What do cows want?

As many of you know, I've worked a lot on animal welfare issues over the years (e.g., see this book with Bailey Norwood).  One of the biggest challenges is knowing what changes will make a farm animal better off, particularly given the fact changes in housing conditions often improve one dimension of animal welfare while lowering another (e.g., giving animals more space and room might also expose them to aggression from other animals; providing access to outdoors might involve exposure to predators or more variable temperatures).  

It's too bad that animals can't tell you want they want.  Or can they?  Probably because the approach is so similar to the way economists model human behavior, I'm a big fan of a stream of the animal behavior research that looks at what animals choose to infer what they want.  

To illustrate, consider a a variation on the experiment in this 1977 paper by Marian Dawkins.  Imagine an egg laying hen that is given the choice of entering one of two pens with different flooring materials: wire or straw.  

What would the hen choose?  Not surprisingly, hens prefer straw to wire.  So, when presented with this choice, hens will choose to enter the pen with straw flooring.  

But how much do the prefer straw to wire? Well, we can try to make the wire cage a bit more attractive by adding something to it that we know hens like: food.  Now, the hen's choice is as follows:

Now it's not quite as obvious which option is preferable: the wire floor with good tasting food or the straw floor?  Let's suppose our hen still chooses the straw floor.  What now?  Well, we can continue to try to make the wire floor more attractive by adding more food:

We keep adding food until the hen switches from straw to wire, and the amount of extra food required to get the hen to switch from straw to wire is their minimum willingness-to-accept (WTA) compensation for living on a wire floor.  But, the units are in terms of food rather than in dollars.  But this doesn't mean it's not a useful metric.  Once we know the hen's WTA, we can compare the WTA (in units of food) for wire vs. straw floor to WTA (in food) for other things like outdoor access vs. no outdoor access to get a sense of what is most important to the hen.  Heck, because food has an economic value (in dollars) in the human word, we can even convert the hen's WTA to dollars if we really wanted to make comparisons in monetary units.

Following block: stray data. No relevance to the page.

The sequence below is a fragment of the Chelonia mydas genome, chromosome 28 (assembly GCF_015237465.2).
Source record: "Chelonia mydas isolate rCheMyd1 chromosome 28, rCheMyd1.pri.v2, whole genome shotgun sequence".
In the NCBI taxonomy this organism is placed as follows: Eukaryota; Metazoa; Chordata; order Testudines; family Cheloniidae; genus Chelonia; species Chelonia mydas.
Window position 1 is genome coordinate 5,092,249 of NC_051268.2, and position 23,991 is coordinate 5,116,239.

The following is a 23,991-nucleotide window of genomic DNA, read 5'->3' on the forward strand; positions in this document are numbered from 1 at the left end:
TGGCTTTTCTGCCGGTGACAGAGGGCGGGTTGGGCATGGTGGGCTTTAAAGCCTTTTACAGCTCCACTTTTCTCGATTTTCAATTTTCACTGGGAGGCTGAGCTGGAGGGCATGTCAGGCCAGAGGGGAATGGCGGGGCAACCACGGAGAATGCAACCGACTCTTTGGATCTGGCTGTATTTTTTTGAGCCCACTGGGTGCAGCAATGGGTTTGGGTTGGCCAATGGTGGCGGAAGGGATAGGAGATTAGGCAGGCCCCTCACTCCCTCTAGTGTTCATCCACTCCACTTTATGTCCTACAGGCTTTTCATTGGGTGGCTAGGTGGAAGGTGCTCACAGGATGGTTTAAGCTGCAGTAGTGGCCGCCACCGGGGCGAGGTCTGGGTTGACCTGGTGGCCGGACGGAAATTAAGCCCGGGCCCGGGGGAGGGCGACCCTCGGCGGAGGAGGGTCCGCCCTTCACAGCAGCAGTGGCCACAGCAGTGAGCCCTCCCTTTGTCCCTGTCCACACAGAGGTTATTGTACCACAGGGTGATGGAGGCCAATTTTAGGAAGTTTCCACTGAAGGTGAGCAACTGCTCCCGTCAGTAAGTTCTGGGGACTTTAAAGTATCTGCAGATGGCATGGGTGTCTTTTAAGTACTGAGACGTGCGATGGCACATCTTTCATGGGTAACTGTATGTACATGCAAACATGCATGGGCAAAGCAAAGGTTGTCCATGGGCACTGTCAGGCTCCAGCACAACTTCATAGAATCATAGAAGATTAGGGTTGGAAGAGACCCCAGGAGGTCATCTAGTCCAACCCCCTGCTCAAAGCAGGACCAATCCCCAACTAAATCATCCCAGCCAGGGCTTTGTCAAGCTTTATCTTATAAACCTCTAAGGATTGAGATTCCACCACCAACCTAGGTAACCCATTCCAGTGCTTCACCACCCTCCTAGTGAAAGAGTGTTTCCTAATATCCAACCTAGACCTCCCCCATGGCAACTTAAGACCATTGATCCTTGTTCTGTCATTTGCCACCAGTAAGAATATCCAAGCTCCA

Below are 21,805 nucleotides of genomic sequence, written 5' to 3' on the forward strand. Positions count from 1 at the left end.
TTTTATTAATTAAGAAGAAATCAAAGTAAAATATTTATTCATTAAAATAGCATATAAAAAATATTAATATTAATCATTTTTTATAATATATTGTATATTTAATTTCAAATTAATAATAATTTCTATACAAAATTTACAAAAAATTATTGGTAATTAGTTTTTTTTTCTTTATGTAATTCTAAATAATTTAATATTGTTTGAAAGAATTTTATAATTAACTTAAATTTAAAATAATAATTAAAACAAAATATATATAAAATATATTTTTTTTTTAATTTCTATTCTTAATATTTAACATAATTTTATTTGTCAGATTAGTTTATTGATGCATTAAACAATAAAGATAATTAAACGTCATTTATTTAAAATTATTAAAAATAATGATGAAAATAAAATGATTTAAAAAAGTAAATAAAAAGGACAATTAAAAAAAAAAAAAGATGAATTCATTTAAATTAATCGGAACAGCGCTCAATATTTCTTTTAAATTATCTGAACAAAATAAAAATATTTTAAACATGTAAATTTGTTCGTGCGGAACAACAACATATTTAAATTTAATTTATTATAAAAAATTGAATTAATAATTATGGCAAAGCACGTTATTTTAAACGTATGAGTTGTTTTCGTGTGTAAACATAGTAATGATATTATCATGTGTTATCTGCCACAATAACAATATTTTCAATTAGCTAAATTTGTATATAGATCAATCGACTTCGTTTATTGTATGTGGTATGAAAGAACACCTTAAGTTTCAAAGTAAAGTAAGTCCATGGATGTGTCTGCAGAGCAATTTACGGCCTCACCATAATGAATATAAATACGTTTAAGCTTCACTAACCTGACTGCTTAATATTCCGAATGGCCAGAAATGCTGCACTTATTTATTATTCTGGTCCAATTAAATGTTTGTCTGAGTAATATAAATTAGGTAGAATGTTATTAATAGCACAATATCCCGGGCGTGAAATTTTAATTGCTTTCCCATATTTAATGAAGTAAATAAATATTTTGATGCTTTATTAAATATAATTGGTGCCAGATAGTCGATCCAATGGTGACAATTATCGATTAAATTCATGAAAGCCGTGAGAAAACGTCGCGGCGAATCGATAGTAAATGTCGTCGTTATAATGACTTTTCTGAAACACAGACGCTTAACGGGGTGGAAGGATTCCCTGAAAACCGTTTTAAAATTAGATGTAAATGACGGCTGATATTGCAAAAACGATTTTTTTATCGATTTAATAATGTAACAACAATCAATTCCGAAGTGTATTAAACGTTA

Now let me ask a different question: what would you think of a law that required dairy farmers to milk their cows more often?  My presumption would have been that this would reduce milk cows' welfare.  However, this quote in a post from Tyler Cowen at Marginal Revolution suggests cows think otherwise: 

There’s something very interesting in someone else’s vantage point, which might have a truth to it. For instance, the tagging of cows for automatic milking machines, so that the cows can choose when to milk themselves. Cows went from being milked twice a day to being milked three to six times a day, which is great for the farm’s productivity and results in happier cows, but it’s also faintly disquieting that the technology makes clear to us the desires of cows – making them visible in ways they weren’t before.

So the next time you wonder what an animal wants, you might conjure up a creative experiment to let them tell you.

BTW, economists have been studying animal choice behavior for a long time, and it seems animals' behavior is often quite consistent with our "rational" economic models (e.g., see this book by Kagel, Battalio, and Green)